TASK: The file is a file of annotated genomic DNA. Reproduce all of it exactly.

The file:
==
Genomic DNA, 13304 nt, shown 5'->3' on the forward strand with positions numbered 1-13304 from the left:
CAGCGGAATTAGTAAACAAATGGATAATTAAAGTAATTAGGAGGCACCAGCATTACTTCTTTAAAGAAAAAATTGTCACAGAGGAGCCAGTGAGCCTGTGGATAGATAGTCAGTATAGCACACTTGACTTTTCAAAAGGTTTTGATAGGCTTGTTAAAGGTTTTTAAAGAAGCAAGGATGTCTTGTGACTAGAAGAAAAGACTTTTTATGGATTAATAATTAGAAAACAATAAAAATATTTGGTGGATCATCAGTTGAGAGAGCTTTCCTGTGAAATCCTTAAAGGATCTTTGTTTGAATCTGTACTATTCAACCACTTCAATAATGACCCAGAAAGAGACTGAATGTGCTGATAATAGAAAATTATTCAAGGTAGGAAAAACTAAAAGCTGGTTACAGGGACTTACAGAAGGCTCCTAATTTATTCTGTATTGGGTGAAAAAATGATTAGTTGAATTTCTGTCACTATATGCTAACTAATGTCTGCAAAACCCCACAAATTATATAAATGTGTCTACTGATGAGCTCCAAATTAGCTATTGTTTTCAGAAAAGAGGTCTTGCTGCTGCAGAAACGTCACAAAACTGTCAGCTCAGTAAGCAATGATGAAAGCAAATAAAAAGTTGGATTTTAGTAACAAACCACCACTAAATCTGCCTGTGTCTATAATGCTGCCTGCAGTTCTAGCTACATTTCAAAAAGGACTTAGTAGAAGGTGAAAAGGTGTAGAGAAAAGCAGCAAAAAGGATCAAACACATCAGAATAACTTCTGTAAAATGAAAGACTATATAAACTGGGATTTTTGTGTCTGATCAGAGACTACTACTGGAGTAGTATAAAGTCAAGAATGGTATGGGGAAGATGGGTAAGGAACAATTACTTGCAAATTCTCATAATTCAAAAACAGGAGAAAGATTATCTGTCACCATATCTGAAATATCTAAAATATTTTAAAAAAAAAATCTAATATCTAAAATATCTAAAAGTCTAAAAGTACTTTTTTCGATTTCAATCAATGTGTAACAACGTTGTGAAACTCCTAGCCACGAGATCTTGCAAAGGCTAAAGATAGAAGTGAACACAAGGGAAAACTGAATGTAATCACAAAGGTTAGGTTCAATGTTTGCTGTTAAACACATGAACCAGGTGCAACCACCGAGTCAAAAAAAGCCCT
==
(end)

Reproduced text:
Genomic DNA, 13304 nt, shown 5'->3' on the forward strand with positions numbered 1-13304 from the left:
CAGCGGAATTAGTAAACAAATGGATAATTAAAGTAATTAGGAGGCACCAGCATTACTTCTTTAAAGAAAAAATTGTCACAGAGGAGCCAGTGAGCCTGTGGATAGATAGTCAGTATAGCACACTTGACTTTTCAAAAGGTTTTGATAGGCTTGTTAAAGGTTTTTAAAGAAGCAAGGATGTCTTGTGACTAGAAGAAAAGACTTTTTATGGATTAATAATTAGAAAACAATAAAAATATTTGGTGGATCATCAGTTGAGAGAGCTTTCCTGTGAAATCCTTAAAGGATCTTTGTTTGAATCTGTACTATTCAACCACTTCAATAATGACCCAGAAAGAGACTGAATGTGCTGATAATAGAAAATTATTCAAGGTAGGAAAAACTAAAAGCTGGTTACAGGGACTTACAGAAGGCTCCTAATTTATTCTGTATTGGGTGAAAAAATGATTAGTTGAATTTCTGTCACTATATGCTAACTAATGTCTGCAAAACCCCACAAATTATATAAATGTGTCTACTGATGAGCTCCAAATTAGCTATTGTTTTCAGAAAAGAGGTCTTGCTGCTGCAGAAACGTCACAAAACTGTCAGCTCAGTAAGCAATGATGAAAGCAAATAAAAAGTTGGATTTTAGTAACAAACCACCACTAAATCTGCCTGTGTCTATAATGCTGCCTGCAGTTCTAGCTACATTTCAAAAAGGACTTAGTAGAAGGTGAAAAGGTGTAGAGAAAAGCAGCAAAAAGGATCAAACACATCAGAATAACTTCTGTAAAATGAAAGACTATATAAACTGGGATTTTTGTGTCTGATCAGAGACTACTACTGGAGTAGTATAAAGTCAAGAATGGTATGGGGAAGATGGGTAAGGAACAATTACTTGCAAATTCTCATAATTCAAAAACAGGAGAAAGATTATCTGTCACCATATCTGAAATATCTAAAATATTTTAAAAAAAAAATCTAATATCTAAAATATCTAAAAGTCTAAAAGTACTTTTTTCGATTTCAATCAATGTGTAACAACGTTGTGAAACTCCTAGCCACGAGATCTTGCAAAGGCTAAAGATAGAAGTGAACACAAGGGAAAACTGAATGTAATCACAAAGGTTAGGTTCAATGTTTGCTGTTAAACACATGAACCAGGTGCAACCACCGAGTCAAAAAAAGCCCT